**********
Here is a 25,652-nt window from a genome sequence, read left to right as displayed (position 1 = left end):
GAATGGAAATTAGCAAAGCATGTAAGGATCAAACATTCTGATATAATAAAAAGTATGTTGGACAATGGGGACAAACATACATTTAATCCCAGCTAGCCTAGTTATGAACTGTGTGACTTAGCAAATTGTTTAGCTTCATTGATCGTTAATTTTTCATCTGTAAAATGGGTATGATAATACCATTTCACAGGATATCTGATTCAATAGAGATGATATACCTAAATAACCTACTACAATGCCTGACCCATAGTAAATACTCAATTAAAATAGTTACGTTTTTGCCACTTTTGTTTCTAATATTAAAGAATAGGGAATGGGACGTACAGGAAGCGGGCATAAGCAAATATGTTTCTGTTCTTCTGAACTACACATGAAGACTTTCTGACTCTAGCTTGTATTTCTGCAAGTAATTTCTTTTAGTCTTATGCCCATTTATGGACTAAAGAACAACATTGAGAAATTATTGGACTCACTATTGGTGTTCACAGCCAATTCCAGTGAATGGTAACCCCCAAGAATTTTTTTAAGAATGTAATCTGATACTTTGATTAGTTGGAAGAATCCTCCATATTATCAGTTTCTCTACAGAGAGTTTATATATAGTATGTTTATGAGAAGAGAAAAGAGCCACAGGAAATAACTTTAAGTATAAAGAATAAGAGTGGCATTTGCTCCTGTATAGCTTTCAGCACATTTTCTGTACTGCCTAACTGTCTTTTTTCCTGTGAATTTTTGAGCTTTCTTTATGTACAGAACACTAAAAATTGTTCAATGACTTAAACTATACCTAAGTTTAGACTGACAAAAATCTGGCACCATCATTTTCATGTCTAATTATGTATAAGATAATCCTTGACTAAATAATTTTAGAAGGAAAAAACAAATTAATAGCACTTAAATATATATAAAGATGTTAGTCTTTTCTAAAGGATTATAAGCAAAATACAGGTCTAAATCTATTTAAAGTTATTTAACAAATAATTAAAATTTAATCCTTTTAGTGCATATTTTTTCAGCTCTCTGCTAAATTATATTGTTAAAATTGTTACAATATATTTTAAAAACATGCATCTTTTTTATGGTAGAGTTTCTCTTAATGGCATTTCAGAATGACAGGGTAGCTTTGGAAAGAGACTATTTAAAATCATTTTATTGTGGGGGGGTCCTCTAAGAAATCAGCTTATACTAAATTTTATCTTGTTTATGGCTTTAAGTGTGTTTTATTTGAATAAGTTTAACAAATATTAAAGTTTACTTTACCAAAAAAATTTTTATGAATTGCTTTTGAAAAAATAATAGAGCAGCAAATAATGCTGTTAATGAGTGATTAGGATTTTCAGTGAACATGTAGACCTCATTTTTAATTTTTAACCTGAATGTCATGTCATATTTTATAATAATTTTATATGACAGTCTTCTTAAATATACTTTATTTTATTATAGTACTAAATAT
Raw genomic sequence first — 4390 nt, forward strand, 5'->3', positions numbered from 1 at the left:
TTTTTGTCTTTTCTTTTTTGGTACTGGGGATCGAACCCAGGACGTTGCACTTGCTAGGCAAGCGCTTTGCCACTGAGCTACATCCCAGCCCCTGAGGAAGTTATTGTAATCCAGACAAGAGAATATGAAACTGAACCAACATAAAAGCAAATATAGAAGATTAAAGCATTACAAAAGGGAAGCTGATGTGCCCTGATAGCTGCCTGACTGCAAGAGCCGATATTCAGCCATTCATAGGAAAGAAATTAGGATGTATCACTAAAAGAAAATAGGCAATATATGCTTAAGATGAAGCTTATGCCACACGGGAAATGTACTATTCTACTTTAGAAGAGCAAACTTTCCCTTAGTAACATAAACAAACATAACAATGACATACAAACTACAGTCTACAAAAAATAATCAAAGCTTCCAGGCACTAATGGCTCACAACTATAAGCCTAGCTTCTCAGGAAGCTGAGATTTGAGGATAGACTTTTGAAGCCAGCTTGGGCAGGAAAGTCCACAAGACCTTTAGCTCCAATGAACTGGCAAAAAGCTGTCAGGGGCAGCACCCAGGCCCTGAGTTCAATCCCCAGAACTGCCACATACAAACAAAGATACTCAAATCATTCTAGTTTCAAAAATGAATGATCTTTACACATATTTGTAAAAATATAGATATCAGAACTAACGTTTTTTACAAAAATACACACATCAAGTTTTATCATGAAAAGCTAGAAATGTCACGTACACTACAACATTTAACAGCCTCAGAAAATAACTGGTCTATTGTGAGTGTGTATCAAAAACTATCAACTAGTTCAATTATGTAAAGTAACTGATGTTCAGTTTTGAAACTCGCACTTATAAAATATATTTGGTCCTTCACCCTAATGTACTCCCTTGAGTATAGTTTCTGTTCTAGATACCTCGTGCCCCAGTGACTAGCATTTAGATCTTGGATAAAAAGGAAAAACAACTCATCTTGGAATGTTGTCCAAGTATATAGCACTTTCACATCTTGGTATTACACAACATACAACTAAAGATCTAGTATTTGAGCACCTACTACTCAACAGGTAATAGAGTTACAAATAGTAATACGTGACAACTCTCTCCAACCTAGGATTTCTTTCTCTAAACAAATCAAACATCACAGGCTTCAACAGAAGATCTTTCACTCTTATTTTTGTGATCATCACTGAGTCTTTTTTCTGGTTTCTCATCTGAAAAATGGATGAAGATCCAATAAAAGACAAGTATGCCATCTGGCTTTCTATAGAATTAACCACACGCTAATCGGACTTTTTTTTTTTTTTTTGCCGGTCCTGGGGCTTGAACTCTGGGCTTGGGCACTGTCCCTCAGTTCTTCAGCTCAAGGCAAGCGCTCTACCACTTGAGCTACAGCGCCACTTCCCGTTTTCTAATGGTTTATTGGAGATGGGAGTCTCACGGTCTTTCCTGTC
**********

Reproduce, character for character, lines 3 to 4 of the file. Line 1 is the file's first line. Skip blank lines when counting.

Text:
Raw genomic sequence first — 4390 nt, forward strand, 5'->3', positions numbered from 1 at the left:
TTTTTGTCTTTTCTTTTTTGGTACTGGGGATCGAACCCAGGACGTTGCACTTGCTAGGCAAGCGCTTTGCCACTGAGCTACATCCCAGCCCCTGAGGAAGTTATTGTAATCCAGACAAGAGAATATGAAACTGAACCAACATAAAAGCAAATATAGAAGATTAAAGCATTACAAAAGGGAAGCTGATGTGCCCTGATAGCTGCCTGACTGCAAGAGCCGATATTCAGCCATTCATAGGAAAGAAATTAGGATGTATCACTAAAAGAAAATAGGCAATATATGCTTAAGATGAAGCTTATGCCACACGGGAAATGTACTATTCTACTTTAGAAGAGCAAACTTTCCCTTAGTAACATAAACAAACATAACAATGACATACAAACTACAGTCTACAAAAAATAATCAAAGCTTCCAGGCACTAATGGCTCACAACTATAAGCCTAGCTTCTCAGGAAGCTGAGATTTGAGGATAGACTTTTGAAGCCAGCTTGGGCAGGAAAGTCCACAAGACCTTTAGCTCCAATGAACTGGCAAAAAGCTGTCAGGGGCAGCACCCAGGCCCTGAGTTCAATCCCCAGAACTGCCACATACAAACAAAGATACTCAAATCATTCTAGTTTCAAAAATGAATGATCTTTACACATATTTGTAAAAATATAGATATCAGAACTAACGTTTTTTACAAAAATACACACATCAAGTTTTATCATGAAAAGCTAGAAATGTCACGTACACTACAACATTTAACAGCCTCAGAAAATAACTGGTCTATTGTGAGTGTGTATCAAAAACTATCAACTAGTTCAATTATGTAAAGTAACTGATGTTCAGTTTTGAAACTCGCACTTATAAAATATATTTGGTCCTTCACCCTAATGTACTCCCTTGAGTATAGTTTCTGTTCTAGATACCTCGTGCCCCAGTGACTAGCATTTAGATCTTGGATAAAAAGGAAAAACAACTCATCTTGGAATGTTGTCCAAGTATATAGCACTTTCACATCTTGGTATTACACAACATACAACTAAAGATCTAGTATTTGAGCACCTACTACTCAACAGGTAATAGAGTTACAAATAGTAATACGTGACAACTCTCTCCAACCTAGGATTTCTTTCTCTAAACAAATCAAACATCACAGGCTTCAACAGAAGATCTTTCACTCTTATTTTTGTGATCATCACTGAGTCTTTTTTCTGGTTTCTCATCTGAAAAATGGATGAAGATCCAATAAAAGACAAGTATGCCATCTGGCTTTCTATAGAATTAACCACACGCTAATCGGACTTTTTTTTTTTTTTTTGCCGGTCCTGGGGCTTGAACTCTGGGCTTGGGCACTGTCCCTCAGTTCTTCAGCTCAAGGCAAGCGCTCTACCACTTGAGCTACAGCGCCACTTCCCGTTTTCTAATGGTTTATTGGAGATGGGAGTCTCACGGTCTTTCCTGTC